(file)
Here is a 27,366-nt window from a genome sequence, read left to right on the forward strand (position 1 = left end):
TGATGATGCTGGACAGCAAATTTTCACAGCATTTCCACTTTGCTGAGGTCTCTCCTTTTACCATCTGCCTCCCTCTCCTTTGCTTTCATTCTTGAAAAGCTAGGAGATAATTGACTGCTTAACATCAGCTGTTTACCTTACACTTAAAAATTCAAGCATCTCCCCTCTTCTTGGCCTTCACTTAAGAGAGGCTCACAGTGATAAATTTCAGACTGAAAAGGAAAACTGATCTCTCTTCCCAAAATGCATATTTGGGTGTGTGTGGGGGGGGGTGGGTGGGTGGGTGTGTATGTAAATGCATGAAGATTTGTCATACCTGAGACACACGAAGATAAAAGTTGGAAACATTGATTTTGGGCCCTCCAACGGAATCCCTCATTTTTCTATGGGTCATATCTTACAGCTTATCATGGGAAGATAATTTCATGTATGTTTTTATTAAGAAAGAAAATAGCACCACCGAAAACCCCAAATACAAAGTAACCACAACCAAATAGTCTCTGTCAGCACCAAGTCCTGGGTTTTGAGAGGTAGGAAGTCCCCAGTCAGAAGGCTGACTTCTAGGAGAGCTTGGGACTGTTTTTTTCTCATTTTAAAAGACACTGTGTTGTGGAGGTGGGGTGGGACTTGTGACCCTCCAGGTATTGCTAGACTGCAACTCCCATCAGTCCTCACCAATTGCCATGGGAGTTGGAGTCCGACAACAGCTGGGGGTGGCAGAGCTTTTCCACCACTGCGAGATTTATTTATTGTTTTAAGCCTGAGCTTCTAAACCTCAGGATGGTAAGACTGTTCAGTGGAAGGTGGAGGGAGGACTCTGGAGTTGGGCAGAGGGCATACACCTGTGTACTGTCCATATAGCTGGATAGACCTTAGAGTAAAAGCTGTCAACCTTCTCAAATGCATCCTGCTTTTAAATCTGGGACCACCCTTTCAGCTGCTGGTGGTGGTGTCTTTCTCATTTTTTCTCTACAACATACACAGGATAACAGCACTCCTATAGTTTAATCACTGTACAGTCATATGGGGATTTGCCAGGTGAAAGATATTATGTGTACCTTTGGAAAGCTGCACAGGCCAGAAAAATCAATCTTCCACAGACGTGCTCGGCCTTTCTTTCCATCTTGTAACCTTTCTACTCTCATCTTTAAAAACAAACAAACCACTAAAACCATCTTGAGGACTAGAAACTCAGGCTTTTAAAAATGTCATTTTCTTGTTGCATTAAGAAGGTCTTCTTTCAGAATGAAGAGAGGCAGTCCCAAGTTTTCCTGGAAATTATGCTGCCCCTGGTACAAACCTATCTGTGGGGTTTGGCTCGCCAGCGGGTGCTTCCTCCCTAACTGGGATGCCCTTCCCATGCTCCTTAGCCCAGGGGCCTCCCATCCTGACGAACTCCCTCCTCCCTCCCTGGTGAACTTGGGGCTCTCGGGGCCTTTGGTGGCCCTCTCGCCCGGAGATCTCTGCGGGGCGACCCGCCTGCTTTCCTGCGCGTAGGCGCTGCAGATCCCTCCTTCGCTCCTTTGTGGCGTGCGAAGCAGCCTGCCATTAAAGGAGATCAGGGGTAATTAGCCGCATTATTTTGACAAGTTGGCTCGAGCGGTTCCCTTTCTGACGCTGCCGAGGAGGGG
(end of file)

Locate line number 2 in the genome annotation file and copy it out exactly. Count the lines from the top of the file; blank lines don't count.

TGATGATGCTGGACAGCAAATTTTCACAGCATTTCCACTTTGCTGAGGTCTCTCCTTTTACCATCTGCCTCCCTCTCCTTTGCTTTCATTCTTGAAAAGCTAGGAGATAATTGACTGCTTAACATCAGCTGTTTACCTTACACTTAAAAATTCAAGCATCTCCCCTCTTCTTGGCCTTCACTTAAGAGAGGCTCACAGTGATAAATTTCAGACTGAAAAGGAAAACTGATCTCTCTTCCCAAAATGCATATTTGGGTGTGTGTGGGGGGGGGTGGGTGGGTGGGTGTGTATGTAAATGCATGAAGATTTGTCATACCTGAGACACACGAAGATAAAAGTTGGAAACATTGATTTTGGGCCCTCCAACGGAATCCCTCATTTTTCTATGGGTCATATCTTACAGCTTATCATGGGAAGATAATTTCATGTATGTTTTTATTAAGAAAGAAAATAGCACCACCGAAAACCCCAAATACAAAGTAACCACAACCAAATAGTCTCTGTCAGCACCAAGTCCTGGGTTTTGAGAGGTAGGAAGTCCCCAGTCAGAAGGCTGACTTCTAGGAGAGCTTGGGACTGTTTTTTTCTCATTTTAAAAGACACTGTGTTGTGGAGGTGGGGTGGGACTTGTGACCCTCCAGGTATTGCTAGACTGCAACTCCCATCAGTCCTCACCAATTGCCATGGGAGTTGGAGTCCGACAACAGCTGGGGGTGGCAGAGCTTTTCCACCACTGCGAGATTTATTTATTGTTTTAAGCCTGAGCTTCTAAACCTCAGGATGGTAAGACTGTTCAGTGGAAGGTGGAGGGAGGACTCTGGAGTTGGGCAGAGGGCATACACCTGTGTACTGTCCATATAGCTGGATAGACCTTAGAGTAAAAGCTGTCAACCTTCTCAAATGCATCCTGCTTTTAAATCTGGGACCACCCTTTCAGCTGCTGGTGGTGGTGTCTTTCTCATTTTTTCTCTACAACATACACAGGATAACAGCACTCCTATAGTTTAATCACTGTACAGTCATATGGGGATTTGCCAGGTGAAAGATATTATGTGTACCTTTGGAAAGCTGCACAGGCCAGAAAAATCAATCTTCCACAGACGTGCTCGGCCTTTCTTTCCATCTTGTAACCTTTCTACTCTCATCTTTAAAAACAAACAAACCACTAAAACCATCTTGAGGACTAGAAACTCAGGCTTTTAAAAATGTCATTTTCTTGTTGCATTAAGAAGGTCTTCTTTCAGAATGAAGAGAGGCAGTCCCAAGTTTTCCTGGAAATTATGCTGCCCCTGGTACAAACCTATCTGTGGGGTTTGGCTCGCCAGCGGGTGCTTCCTCCCTAACTGGGATGCCCTTCCCATGCTCCTTAGCCCAGGGGCCTCCCATCCTGACGAACTCCCTCCTCCCTCCCTGGTGAACTTGGGGCTCTCGGGGCCTTTGGTGGCCCTCTCGCCCGGAGATCTCTGCGGGGCGACCCGCCTGCTTTCCTGCGCGTAGGCGCTGCAGATCCCTCCTTCGCTCCTTTGTGGCGTGCGAAGCAGCCTGCCATTAAAGGAGATCAGGGGTAATTAGCCGCATTATTTTGACAAGTTGGCTCGAGCGGTTCCCTTTCTGACGCTGCCGAGGAGGGG